JERUSALEM (Reuters) - Israel’s army fired tank shells into Syria on Monday and scored “direct hits” in response to a Syrian mortar shell that struck the Israeli-occupied Golan Heights, the Israeli military said in a statement.
It was the second time in as many days that Israel had fired across the disengagement line drawn at the end of a war in 1973, underscoring international fears that Syria’s civil war could ignite a broader regional conflict.
Israeli military sources said Syrian army mobile artillery was directly hit in the incident.
On Sunday the military said it had a fired a guided missile into Syria in a potent “warning shot” after errant mortar fire had fallen on land that Israel seized in a 1967 war.
On Monday Israel upped the ante and carried through with a threat to target directly anyone firing across the lines.
“A short while ago, a mortar shell hit an open area in the vicinity of an (Israeli Defense Forces) post in the central Golan Heights, as part of the internal conflict inside Syria, causing no damage or injuries,” the military statement said.
“In response, IDF soldiers fired tank shells towards the source of the fire, confirming direct hits. The IDF has filed a complaint with the U.N. forces operating in the area, stating that fire emanating from Syria into Israel will not be tolerated and shall be responded to with severity.”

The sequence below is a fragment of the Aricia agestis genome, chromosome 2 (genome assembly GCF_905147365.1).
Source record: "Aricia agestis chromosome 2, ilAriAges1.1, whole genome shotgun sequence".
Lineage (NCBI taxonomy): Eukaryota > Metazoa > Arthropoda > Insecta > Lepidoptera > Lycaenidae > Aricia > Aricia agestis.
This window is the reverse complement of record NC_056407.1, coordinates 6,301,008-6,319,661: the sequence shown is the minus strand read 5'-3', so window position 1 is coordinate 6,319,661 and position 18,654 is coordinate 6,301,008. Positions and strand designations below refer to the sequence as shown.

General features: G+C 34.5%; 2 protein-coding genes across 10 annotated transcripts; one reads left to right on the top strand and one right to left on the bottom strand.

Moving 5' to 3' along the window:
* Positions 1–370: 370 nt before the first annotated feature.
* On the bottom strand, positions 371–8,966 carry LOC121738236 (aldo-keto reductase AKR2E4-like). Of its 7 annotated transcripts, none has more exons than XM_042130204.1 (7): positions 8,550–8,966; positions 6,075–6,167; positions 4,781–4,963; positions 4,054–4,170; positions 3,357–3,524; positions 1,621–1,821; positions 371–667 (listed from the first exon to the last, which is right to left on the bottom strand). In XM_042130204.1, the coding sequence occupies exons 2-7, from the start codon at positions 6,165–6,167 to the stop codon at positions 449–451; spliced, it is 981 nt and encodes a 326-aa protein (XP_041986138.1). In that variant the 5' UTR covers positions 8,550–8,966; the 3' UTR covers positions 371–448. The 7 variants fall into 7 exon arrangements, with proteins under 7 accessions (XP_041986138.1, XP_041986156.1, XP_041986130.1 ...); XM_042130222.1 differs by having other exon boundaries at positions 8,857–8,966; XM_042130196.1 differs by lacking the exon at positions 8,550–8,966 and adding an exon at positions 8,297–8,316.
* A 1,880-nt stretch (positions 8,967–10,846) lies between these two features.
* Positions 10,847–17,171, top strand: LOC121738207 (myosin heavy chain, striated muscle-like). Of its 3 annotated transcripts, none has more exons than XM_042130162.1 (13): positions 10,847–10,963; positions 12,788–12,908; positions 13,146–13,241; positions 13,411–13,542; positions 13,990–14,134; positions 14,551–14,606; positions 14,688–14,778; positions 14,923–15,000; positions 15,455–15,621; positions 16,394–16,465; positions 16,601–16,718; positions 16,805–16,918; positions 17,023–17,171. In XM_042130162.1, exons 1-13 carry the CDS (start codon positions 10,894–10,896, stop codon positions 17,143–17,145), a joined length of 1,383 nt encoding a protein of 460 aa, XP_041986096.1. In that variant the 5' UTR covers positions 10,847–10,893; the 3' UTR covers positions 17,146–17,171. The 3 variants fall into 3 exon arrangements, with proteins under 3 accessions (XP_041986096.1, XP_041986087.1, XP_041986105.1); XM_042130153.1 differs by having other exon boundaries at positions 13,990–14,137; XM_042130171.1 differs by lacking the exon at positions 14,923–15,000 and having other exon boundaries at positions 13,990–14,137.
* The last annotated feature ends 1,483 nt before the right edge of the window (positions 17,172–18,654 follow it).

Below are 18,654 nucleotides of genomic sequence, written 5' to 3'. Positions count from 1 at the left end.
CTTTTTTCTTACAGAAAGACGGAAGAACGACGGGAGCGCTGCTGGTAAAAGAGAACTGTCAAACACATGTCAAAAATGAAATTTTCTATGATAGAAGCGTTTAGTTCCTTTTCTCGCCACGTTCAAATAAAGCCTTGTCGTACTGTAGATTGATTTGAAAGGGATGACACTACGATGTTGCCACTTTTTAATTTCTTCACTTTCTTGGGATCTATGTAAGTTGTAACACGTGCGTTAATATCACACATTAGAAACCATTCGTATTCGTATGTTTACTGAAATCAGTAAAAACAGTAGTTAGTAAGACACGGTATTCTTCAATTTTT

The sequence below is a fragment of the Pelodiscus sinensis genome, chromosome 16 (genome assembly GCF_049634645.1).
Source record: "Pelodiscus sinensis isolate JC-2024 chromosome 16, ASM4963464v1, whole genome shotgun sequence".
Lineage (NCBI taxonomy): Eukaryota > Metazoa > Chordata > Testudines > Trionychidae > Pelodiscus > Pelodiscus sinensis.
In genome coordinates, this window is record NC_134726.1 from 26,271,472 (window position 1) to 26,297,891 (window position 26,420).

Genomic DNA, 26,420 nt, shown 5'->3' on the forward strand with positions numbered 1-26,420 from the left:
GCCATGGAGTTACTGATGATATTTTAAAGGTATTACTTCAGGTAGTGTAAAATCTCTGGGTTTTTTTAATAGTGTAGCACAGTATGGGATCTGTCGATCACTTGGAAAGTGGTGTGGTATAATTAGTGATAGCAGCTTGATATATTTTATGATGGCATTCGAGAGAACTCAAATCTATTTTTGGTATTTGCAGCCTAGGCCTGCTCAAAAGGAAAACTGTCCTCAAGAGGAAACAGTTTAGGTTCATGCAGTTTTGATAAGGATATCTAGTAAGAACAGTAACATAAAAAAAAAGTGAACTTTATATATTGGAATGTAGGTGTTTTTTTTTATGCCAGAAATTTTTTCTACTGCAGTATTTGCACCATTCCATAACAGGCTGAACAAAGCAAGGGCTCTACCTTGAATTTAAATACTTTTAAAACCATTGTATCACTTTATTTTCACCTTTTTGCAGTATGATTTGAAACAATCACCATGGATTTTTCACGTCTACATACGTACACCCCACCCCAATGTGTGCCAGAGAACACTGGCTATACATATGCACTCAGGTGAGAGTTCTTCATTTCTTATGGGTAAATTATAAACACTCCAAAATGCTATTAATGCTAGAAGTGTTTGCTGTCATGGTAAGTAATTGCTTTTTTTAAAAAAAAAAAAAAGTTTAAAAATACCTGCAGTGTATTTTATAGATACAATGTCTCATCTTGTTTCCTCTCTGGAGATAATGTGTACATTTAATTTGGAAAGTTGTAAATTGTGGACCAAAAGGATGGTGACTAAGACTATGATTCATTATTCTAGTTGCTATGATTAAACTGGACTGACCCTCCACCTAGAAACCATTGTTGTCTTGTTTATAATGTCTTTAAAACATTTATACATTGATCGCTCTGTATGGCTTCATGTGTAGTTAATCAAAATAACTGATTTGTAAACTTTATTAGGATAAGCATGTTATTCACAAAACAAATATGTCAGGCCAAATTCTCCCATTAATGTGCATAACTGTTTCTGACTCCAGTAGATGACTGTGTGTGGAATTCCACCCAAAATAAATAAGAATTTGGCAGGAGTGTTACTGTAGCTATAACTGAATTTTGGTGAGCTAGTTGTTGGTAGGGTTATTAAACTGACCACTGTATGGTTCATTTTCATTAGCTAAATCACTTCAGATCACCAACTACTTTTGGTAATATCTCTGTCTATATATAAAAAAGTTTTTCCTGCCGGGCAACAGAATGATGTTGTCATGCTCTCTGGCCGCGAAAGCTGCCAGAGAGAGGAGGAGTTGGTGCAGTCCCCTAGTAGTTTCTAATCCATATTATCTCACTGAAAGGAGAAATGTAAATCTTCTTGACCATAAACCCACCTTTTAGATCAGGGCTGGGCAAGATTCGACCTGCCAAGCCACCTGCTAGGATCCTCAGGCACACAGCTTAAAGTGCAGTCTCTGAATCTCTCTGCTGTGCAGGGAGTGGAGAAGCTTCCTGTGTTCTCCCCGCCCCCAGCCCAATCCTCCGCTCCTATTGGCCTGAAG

Syrian rebels fighting to topple President Bashar al-Assad have been battling his army for months in towns inside and adjacent to the Area of Separation between Israel and Syria, along the disengagement line from the 1973 war.
Technically the countries are still at war, but the Golan, a strategic plateau, has been largely quiet for decades.
Israeli Prime Minister Benjamin Netanyahu said on Monday: “We will not allow our borders to be breached and our citizens to be fired at.”
Earlier on Monday, Israel’s Minister of Strategic Affairs Moshe Yaalon said he did not believe Assad wanted to wage war with Israel, saying it was the last thing the Syrian leader needed as he struggled to maintain his grip on power.
“In my estimation, there is almost no doubt that he has no interest in opening a front,” he told Army Radio.
“He understands this. He is very careful. He responded to messages that were passed through different channels, and not just by us. Regarding chemical weapons and fighting on the border,” he added, giving no further details.
Spill over violence this month from Syria onto the Golan has jangled the nerves of Israelis worried the front will add to threats facing the Jewish state from Islamic militants in neighbouring Lebanon, Gaza and Egypt’s Sinai.
There have been similar worries in Turkey, Jordan and Lebanon about incidents on their own borders with Syria, where forces loyal to Assad have been fighting rebels for 19 months.
There was no immediate comment from the 1,000-man United Nations Disengagement Observer Force that patrols the Golan Heights disengagement area.
The secretary general of the United Nations, Ban ki-Moon, has expressed deep concern about the potential for escalation, his office said in a statement late on Sunday.
“He calls for the utmost restraint and urges Syria and Israel to uphold the Disengagement Agreement, respect their mutual obligations, and halt firing of any kind across the ceasefire line.”
Writing by Crispian Balmer; Editing by Douglas Hamilton and Tom Pfeiffer